The term Jurisdiction means the authority by which the formally constituted legal body or authority deals with and pronounces judgments on legal matters and administers justice within a definite geographical area of responsibility. The term area could also mean a subject-matter or the claim amount on hand, to which such authority applies. When it more particularly applies to amount claimed it comes to be called as pecuniary jurisdiction.
Since the Charter of the Queen of England came into force, the High Court of Bombay has existed and follows a division between the original and appellate side jurisdiction. In or around 1862, the Bombay High Court Original Side Jurisdiction involved entertaining and trying disputes of above Rs 10,000. Later, in the year 1950 when India became a Republic this pecuniary jurisdiction of the Honble Bombay High Court was raised to Rs 50,000. This legislation came into force and was in effect for time in memoriam when the number of litigants was far less, as compared to today. Thereafter, over a period of years, litigation has grown manifold to the extent that a huge backlog of cases existed for trial at the Honble High Court. The burden on the Court was so much that it would take years for a matter to come up for hearing after being transferred to the list of long causes.
BCMG Initiative in changing the pecuniary jurisdiction:
On or about 2005 the Bar Council of Maharashtra and Goa tried to change this age old legislation by their letter to the authorities stating as under:
"In the city of Mumbai, property prices have gone up a few hundred times in the last 20-25 years. A flat in south Mumbai would not cost less than Rs 5 crore. Offices and shops are equally expensive. The story in the suburbs of Mumbai is no different. Considering this, limits of pecuniary jurisdiction of trial courts in Mumbai have been absurdly low."
It very clearly sought steps under the City Civil Court and Bombay Court of Small Causes (Enhancement of Jurisdiction) Act, 1986, to change the unlimited jurisdiction of the Bombay High Court. In a landmark judgment that followed the Apex Court held that the Maharashtra government had the power to abolish the Honble High Court's original jurisdiction. It had also upheld the transfer of original jurisdiction to the City Civil Court under a law passed by the state legislature way back in 1992.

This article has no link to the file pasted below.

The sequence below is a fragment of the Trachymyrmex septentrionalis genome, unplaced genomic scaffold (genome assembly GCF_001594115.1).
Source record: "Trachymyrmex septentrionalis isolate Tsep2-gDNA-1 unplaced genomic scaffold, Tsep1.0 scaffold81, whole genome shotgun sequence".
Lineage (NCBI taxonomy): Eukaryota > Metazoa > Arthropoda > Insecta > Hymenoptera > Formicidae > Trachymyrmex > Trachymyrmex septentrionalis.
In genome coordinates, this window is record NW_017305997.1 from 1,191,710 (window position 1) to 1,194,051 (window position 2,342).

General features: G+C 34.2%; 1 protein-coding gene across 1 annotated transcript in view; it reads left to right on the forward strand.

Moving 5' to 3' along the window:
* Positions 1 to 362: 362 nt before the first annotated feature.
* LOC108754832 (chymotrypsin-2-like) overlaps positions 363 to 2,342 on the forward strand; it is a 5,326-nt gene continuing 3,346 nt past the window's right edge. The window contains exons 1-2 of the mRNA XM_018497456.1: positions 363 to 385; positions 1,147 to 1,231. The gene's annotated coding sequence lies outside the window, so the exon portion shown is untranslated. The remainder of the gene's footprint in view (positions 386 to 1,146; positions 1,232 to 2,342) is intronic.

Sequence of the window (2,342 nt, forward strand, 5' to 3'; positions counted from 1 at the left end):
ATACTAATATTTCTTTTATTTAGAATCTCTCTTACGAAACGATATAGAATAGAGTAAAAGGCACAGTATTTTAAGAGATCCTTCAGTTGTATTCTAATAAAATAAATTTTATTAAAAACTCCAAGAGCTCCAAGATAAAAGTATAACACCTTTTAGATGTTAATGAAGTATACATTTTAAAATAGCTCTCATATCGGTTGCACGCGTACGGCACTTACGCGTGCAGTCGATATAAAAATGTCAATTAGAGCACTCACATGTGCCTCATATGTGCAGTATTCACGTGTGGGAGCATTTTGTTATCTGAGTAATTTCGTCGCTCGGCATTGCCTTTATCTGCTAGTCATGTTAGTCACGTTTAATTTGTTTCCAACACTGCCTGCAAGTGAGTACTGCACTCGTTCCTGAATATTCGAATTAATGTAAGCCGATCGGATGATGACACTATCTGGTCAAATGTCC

The verdict very clearly indicated that commercial suits and suits relating to property disputes, defamation or dissolution of partnership firms and arbitration matters must now only be filed in the City Civil Court.
However, after all the infrastructural support and actual administrative procedures in the year 2012 by a notification on 28th August the change in Pecuniary Jurisdiction of the Honble high Court was passed and notified. The High Court Registrar stated that fresh filing of Suits below a crore will not be accepted in its High Court Registry henceforth. This Notification opened the flood gates for matters to be transferred and tried by the Bombay City Civil Courts.
On the other hand, people from interior Maharashtra no longer have to travel to the Bombay High Court to file a civil appeal for a property less than Rs10 lakh. The Bombay Civil Court's (Amendment) Act, 2011, which has been passed by the state government to reduce the backlog of cases pending in the Bombay High Court, allows the district courts to handle civil appeals on property up to Rs 10 lakh. The cases involving property above Rs 10 lakh would be dealt by the Honble Bombay High Court.
The complete division of the Pecuniary Jurisdiction is as under:
(a) The City civil courts original pecuniary jurisdiction for suit property of upto 1 crore.
(b) The Honble High Court original pecuniary jurisdiction raised to claims above 1 crore.
(c) The District Courts could to hear appeals for value of property upto 10 lakhs.
Effects of the change in Pecuniary Jurisdiction on the Judicial System:
The immediate positive impact of the change in jurisdiction can be seen in many ways.
(i) Speedy listing, hearing and disposal of cases that were long pending to be listed in the Honble High Court.
(ii) Reduction in the burden of the Honble High Court to a large extent inasmuch as the High Court would now a more of an appeal Court rather than a Court of first inception for a case
(iii) Faster disposal of Justice for the litigants, whose faith in the judicial system has been restored herein.
Thus, it's evident that this change has surely brought in good tidings to the common man, who always felt that approaching a Court would take years for the matter to be even listed, leave alone be tried and disposed off. The only possible impediment could be for the Advocates, who now have to juggle between the Bombay City Civil and the Suburban City Civil in comparison of the one stop shop practice they were use to. But we surely are a determined lot who would pull through this too, as we had even been part of the ancient practice of delayed justice, which ultimately denied Justice to our clients.